Lindås

Lindås is a former municipality in the Nordhordland district in the old Hordaland county, Norway. It existed from 1838 until its dissolution on 1 January 2020 when it was merged into the new Alver Municipality. The administrative centre of the municipality was the village of Knarvik, located in the southwestern part of the municipality. Other notable villages in the municipality included Alversund, Isdalstø, Lindås, Ostereidet, and Seim. The Mongstad industrial area in extreme northern Lindås has one of the largest oil refineries and largest seaports in Norway. The oil refinery at Mongstad is by far the largest employer in the municipality.

Lindås kommune
View of Veland along the Hindnesfjorden
View of Veland along the Hindnesfjorden
Official logo of Lindås kommune
Hordaland within
Norway
Lindås within Hordaland
Lindås within Hordaland
Coordinates: 60°37′29″N 05°19′42″E / 60.62472°N 5.32833°E / 60.62472; 5.32833Coordinates: 60°37′29″N 05°19′42″E / 60.62472°N 5.32833°E / 60.62472; 5.32833
CountryNorway
CountyHordaland
DistrictNordhordland
Established1 Jan 1838
Disestablished1 Jan 2020
Administrative centreKnarvik
Government
 • Mayor (2007-2019)Astrid Aarhus Byrknes (KrF)
Area
 • Total474.99 km2 (183.39 sq mi)
 • Land456.14 km2 (176.12 sq mi)
 • Water18.85 km2 (7.28 sq mi)  4%
Area rank213 in Norway
 *Area at municipal dissolution.
Population
 (2019)
 • Total15,731
 • Rank75 in Norway
 • Density34.5/km2 (89/sq mi)
 • Change (10 years)
15.7%
Demonym(s)Lindåsing[1]
Time zoneUTC+01:00 (CET)
 • Summer (DST)UTC+02:00 (CEST)
ISO 3166 codeNO-1263
Official language formNynorsk[2]
Created asFormannskapsdistrikt in 1838
Succeeded byAlver in 2020
Websitelindas.kommune.no

Prior to its dissolution in 2020, the 475-square-kilometre (183 sq mi) municipality is the 213th largest by area out of the 422 municipalities in Norway. Lindås is the 75th most populous municipality in Norway with a population of 15,731. The municipality's population density is 34.5 inhabitants per square kilometre (89/sq mi) and its population has increased by 15.7% over the last decade.[3]

General informationEdit

 
View of Knarvik
 
Knarvik Senter, the largest mall in the region
 
View of the Mongstad industrial area
 
Lindås Church
 
Ostereidet Church

The parish of Lindaas was established as a municipality on 1 January 1838 (see formannskapsdistrikt law). On 1 March 1879, the northeastern district of Lindaas was separated to form the new Masfjorden Municipality, leaving 6,374 inhabitants in Lindaas. On 1 January 1910, the northwestern island district of Lindaas was separated to form the new Austrheim Municipality. This left Lindaas with 4,433 residents.[4]

During the 1960s, there were many municipal mergers across Norway due to the work of the Schei Committee. On 1 January 1964, the following places were merged into one large municipality of Lindås:

Also on this date, there were two other changes. The Sletta area (population: 305) on the island of Radøy was switched from Lindås to the new Radøy Municipality. The other change was the Einestrand, Eikebotn, and Kikallen areas (population: 25) was transferred from Lindås to Modalen Municipality.[4]

On 1 January 2020, the neighboring municipalities of Meland, Radøy, and Lindås were merged the large new municipality of Alver.[5]

NameEdit

The municipality (originally the parish) is named after the old Lindås farm (Old Norse: Lindiáss), since the first Lindås Church was built there. The first element is lindi which means "linden (Tilia) wood" and the last element is áss which means "mountain ridge". Before 1921, the name was written "Lindaas".[6]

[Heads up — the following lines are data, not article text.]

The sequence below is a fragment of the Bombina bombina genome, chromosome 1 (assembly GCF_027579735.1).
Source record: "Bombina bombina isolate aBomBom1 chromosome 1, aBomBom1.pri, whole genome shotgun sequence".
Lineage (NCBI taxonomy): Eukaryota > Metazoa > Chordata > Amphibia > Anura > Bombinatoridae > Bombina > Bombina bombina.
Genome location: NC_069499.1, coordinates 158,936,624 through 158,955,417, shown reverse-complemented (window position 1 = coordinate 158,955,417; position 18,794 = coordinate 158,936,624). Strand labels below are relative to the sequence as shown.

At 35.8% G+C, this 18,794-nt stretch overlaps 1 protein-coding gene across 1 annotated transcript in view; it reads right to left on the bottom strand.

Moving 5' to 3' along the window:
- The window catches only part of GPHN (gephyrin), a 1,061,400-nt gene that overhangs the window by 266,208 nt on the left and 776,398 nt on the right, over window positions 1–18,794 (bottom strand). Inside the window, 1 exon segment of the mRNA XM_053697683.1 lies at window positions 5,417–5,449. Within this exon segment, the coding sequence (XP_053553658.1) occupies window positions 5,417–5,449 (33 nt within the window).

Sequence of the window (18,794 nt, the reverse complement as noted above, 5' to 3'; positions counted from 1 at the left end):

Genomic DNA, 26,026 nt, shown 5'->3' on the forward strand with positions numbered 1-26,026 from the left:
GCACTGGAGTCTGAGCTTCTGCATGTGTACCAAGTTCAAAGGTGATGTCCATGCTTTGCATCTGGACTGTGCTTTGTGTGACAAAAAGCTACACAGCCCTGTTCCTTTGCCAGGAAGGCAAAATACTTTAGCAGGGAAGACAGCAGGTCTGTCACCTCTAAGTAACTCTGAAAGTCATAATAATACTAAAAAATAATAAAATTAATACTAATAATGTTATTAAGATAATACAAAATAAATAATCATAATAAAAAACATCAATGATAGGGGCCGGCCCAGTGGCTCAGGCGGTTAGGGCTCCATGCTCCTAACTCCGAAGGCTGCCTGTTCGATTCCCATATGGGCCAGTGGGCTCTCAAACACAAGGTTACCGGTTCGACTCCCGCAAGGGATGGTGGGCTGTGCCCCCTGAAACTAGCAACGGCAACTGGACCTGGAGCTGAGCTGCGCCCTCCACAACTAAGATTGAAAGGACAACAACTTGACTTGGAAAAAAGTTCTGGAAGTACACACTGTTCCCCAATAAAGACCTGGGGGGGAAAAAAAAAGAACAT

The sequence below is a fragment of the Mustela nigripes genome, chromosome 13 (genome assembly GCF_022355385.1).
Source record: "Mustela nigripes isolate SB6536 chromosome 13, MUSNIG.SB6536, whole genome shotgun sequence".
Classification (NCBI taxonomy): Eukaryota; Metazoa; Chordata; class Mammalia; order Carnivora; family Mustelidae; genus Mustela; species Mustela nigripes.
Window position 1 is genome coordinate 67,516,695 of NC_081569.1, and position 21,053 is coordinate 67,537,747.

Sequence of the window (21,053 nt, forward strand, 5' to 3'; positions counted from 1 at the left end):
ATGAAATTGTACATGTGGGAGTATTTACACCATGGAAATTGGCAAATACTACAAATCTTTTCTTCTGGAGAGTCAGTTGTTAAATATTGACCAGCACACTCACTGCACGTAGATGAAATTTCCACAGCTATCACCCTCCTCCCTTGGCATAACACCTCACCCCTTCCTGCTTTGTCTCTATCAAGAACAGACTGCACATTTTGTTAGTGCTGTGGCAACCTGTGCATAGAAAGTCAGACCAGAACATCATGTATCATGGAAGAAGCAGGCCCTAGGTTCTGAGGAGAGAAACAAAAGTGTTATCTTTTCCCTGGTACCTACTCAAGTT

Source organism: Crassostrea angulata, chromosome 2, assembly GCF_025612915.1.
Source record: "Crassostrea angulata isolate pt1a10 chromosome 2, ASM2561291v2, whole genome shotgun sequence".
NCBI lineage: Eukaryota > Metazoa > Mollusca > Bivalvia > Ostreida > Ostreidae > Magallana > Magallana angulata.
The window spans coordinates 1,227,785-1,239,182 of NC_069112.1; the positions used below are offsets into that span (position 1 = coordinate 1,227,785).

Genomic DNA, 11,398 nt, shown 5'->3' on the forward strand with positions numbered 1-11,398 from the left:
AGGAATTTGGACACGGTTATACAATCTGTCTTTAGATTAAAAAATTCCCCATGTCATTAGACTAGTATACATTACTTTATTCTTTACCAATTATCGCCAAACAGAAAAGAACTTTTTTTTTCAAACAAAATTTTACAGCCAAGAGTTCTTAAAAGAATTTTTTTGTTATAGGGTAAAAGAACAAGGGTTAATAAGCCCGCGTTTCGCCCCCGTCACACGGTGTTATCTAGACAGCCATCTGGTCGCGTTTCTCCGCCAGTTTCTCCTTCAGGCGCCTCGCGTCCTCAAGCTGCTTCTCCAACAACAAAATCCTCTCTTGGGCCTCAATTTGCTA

Coat of armsEdit

The coat of arms was granted on 4 May 1979. The arms show a silver colored linden tree on a red background. They are a canting arms since the name of the municipality refers to a linden tree.[7]

ChurchesEdit

The Church of Norway had eight parishes (sokn) within the municipality of Lindås. It is part of the Nordhordland prosti (deanery) in the Diocese of Bjørgvin.

Churches in Lindås
Parish (sokn) Church name Location of the church Year built
Alversund Alversund Church Alversund 1879
Knarvik Church Knarvik 2014
Hundvin Hundvin Church Hundvin 1936
Lindås Lindås Church Lindås 1865
Lygra Lygra Church Luro 1892
Myking Myking Church Myking 1861
Ostereidet Ostereidet Church Ostereidet 1988
Seim Seim Church Seim 1878
Vike Vike Church Vikanes 1891

GovernmentEdit

All municipalities in Norway, including Lindås, are responsible for primary education (through 10th grade), outpatient health services, senior citizen services, unemployment and other social services, zoning, economic development, and municipal roads. The municipality is governed by a municipal council of elected representatives, which in turn elect a mayor.[8] The municipality falls under the Bergen District Court and the Gulating Court of Appeal.

Municipal councilEdit

The municipal council (Kommunestyre) of Lindås was made up of 31 representatives that are elected to four year terms. The party breakdown of the final municipal council was as follows:

Lindås Kommunestyre 2016–2019 [9]  
Party Name (in Nynorsk) Number of
representatives
 Labour Party (Arbeidarpartiet)6
 Progress Party (Framstegspartiet)5
 Conservative Party (Høgre)4
 Christian Democratic Party (Kristeleg Folkeparti)9
 Centre Party (Senterpartiet)4
 Socialist Left Party (Sosialistisk Venstreparti)1
 Liberal Party (Venstre)1
Total number of members:31
Lindås Kommunestyre 2012–2015 [10]  
Party Name (in Nynorsk) Number of
representatives
 Labour Party (Arbeidarpartiet)6
 Progress Party (Framstegspartiet)5
 Conservative Party (Høgre)7
 Christian Democratic Party (Kristeleg Folkeparti)8
 Centre Party (Senterpartiet)3
 Liberal Party (Venstre)2
Total number of members:31
Lindås Kommunestyre 2008–2011 [9]  
Party Name (in Nynorsk) Number of
representatives
 Labour Party (Arbeidarpartiet)6
 Progress Party (Framstegspartiet)9
 Conservative Party (Høgre)5
 Christian Democratic Party (Kristeleg Folkeparti)4
 Centre Party (Senterpartiet)5